Moving past those buffers seems to require moments of catharsis, political at best and with violence at worst. History, and I am no great historian, point to demographic change at one end of the spectrum and rebellion, coup, or warfare at the other.

Once again, the humanitarian consequences of such an event can be catastrophic, as we are seeing in Gaza. Martin Luther King said: “We can either walk the highroad of brotherhood or the low road of man’s inhumanity to man”.

The road to brotherhood requires that the world fixes these problems at origin, reducing differentials and increasing safety. That requires money to flow not to wall-building, but to intelligent aid and development as we have observed previously here in The Aid Files. The British Government’s FCDO published its International Development Strategy in 2022 which made it more than clear that aid and development is a tool for geopolitical leverage rather than enhancing the humanitarian state. The critique from Bond UK at the time (https://www.bond.org.uk/news/2022/05/the-international-development-strategy-a-rapid-assessment) includes the following concerns that are consistent with the ‘wall’ theme:

•       aimed at a domestic political audience rather than development partners globally;

•       emphasis on development as part of the UK’s foreign policy … a concern in regards to delivering development outcomes;

•       “trickle-down” economics aimed at improving a country’s economy does not reach;

the most marginalised communities;

•       poverty alleviation … largely absent- getting just a couple of references compared with trade’s 27;

•       trade and investment seem to be the central focus of the IDS without specifying the rules and principles to ensure that trade and investments deliver positive outcomes for poverty reduction, human rights, sustainable development and climate;

•       focus is on finding top-down solutions rather than bottom-up approaches, which would place the needs of conflict-affected communities at their centre;

•       there are references to “supporting” and “partnering” with communities, …. But the “how” is missing;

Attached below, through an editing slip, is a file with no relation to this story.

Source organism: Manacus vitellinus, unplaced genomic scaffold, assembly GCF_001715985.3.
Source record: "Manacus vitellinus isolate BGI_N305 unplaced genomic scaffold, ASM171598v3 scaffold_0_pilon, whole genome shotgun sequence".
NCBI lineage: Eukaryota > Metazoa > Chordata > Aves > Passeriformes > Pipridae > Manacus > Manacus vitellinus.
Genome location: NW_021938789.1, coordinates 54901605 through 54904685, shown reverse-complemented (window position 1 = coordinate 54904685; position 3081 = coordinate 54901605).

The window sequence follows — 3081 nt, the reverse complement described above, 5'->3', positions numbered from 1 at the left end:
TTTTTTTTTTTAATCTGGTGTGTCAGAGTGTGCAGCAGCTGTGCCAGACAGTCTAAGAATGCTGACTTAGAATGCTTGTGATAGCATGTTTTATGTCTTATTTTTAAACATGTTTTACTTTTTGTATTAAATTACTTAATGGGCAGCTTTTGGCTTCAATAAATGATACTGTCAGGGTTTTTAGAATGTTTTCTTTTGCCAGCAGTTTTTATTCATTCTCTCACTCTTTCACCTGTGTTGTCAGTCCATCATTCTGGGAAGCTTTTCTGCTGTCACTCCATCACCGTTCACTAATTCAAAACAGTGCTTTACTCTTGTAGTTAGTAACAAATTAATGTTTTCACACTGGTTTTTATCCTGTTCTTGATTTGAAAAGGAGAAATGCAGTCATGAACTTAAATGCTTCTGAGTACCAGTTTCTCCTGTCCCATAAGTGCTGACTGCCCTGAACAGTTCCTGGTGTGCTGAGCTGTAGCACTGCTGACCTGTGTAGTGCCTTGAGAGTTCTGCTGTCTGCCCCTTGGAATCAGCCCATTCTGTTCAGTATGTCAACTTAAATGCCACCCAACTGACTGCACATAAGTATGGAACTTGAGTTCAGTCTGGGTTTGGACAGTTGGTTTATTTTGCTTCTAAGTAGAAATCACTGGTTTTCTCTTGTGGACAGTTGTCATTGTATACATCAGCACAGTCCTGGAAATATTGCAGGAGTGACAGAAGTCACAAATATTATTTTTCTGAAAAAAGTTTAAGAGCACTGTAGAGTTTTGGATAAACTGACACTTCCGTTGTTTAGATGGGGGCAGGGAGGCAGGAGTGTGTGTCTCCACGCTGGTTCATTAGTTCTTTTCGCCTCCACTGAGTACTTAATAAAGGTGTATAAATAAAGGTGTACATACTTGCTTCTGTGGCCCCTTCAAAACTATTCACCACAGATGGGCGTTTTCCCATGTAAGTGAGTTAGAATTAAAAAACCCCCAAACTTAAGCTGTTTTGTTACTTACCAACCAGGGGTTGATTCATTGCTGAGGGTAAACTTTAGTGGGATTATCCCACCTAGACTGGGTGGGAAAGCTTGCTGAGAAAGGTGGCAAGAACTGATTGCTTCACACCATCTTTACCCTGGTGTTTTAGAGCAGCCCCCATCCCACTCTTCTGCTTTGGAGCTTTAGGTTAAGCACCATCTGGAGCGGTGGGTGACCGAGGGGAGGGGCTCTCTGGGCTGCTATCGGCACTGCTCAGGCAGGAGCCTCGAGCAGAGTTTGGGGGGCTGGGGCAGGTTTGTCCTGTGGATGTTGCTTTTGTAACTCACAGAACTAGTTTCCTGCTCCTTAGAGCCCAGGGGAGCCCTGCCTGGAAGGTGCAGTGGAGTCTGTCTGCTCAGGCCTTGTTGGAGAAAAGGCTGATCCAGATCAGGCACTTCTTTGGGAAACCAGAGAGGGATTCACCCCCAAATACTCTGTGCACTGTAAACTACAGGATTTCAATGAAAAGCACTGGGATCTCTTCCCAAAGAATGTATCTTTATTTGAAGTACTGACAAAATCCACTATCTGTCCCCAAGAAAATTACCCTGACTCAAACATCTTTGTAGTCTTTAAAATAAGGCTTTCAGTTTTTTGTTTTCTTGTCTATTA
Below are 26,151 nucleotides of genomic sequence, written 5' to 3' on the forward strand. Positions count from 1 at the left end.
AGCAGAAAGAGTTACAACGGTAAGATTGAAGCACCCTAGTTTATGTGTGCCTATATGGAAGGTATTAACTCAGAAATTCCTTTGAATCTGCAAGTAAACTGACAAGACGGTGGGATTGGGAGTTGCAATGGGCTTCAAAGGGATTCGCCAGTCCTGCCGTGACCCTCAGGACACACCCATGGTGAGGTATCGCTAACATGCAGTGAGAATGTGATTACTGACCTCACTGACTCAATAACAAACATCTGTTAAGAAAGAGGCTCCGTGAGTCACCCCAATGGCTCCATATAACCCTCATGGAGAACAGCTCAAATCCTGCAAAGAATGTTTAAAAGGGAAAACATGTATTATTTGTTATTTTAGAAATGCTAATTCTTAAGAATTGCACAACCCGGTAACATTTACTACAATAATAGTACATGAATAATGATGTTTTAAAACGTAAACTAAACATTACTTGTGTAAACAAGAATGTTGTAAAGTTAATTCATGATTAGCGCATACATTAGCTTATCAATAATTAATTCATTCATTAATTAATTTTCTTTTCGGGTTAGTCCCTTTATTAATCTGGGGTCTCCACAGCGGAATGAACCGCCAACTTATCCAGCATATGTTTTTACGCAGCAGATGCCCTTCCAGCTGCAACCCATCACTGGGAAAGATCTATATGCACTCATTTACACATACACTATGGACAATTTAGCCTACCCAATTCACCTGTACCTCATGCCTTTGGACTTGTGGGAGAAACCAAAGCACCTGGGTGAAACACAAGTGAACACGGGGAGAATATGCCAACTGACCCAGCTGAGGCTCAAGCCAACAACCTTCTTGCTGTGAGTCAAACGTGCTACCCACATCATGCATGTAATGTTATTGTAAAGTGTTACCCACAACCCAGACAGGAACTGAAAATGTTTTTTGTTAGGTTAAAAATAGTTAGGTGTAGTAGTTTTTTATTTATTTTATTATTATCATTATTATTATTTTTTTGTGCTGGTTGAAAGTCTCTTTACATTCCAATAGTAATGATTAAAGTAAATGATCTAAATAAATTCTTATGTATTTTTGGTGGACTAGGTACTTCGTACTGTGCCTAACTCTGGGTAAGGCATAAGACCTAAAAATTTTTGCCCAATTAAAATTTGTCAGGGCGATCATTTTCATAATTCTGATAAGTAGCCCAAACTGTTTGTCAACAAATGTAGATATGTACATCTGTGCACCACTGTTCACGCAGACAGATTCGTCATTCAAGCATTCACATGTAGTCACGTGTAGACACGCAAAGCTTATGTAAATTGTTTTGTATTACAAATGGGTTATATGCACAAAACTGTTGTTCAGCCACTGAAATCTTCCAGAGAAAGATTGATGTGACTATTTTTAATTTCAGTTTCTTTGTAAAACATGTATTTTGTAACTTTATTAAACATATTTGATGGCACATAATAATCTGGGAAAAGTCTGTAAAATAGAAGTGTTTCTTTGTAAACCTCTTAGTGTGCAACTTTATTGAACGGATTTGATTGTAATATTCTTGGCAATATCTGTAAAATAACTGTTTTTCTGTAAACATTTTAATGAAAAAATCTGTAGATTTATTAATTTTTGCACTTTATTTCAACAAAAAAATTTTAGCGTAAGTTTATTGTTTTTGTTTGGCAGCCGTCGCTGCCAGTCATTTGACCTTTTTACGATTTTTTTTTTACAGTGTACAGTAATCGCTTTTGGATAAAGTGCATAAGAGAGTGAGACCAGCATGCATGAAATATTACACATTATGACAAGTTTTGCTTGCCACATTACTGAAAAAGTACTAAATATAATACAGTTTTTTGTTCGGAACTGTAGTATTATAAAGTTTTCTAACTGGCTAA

•       “being locally owned” (comes) through strongly in the strategy, but there’s scant information on how the FCDO will help implement it, or how the FCDO intends to fund civil society in local communities.

The British Prime Minister, Rishi Sunak, made a statement in Downing Street on 1st March 2024, deploring the increase in racist and extreme dog-whistling, abuse and threats, not least arising from the situation in Gaza – which in turn is the result of those walls. He offered no discernible solutions other than empowering the police. That is like applying a tourniquet to sepsis – not a root cause solution. Unless our politicians are prepared to ‘ask why five times’ (see the footnote for more details*) to get to the route cause and then act clearly and decisively, there will always be room for the likes of Galloway, Andersen, Trump, Taylor- Greene and many others to spread the hatred and division about which Sunak is rightly concerned.

It is never too late, until it is too late. But it does feel like the world is on the cusp of extreme social violence. That violence may be a catharsis; however, solutions that emerge from violence are based on power, not humanity. They risk another ghastly spiral at some point.

Alan Braithwaite

* Asking why five times is a problem-solving method that aims to identify the root cause; it is one of the tools in the concept of Lean Management Practice. https://www.learnleansigma.com/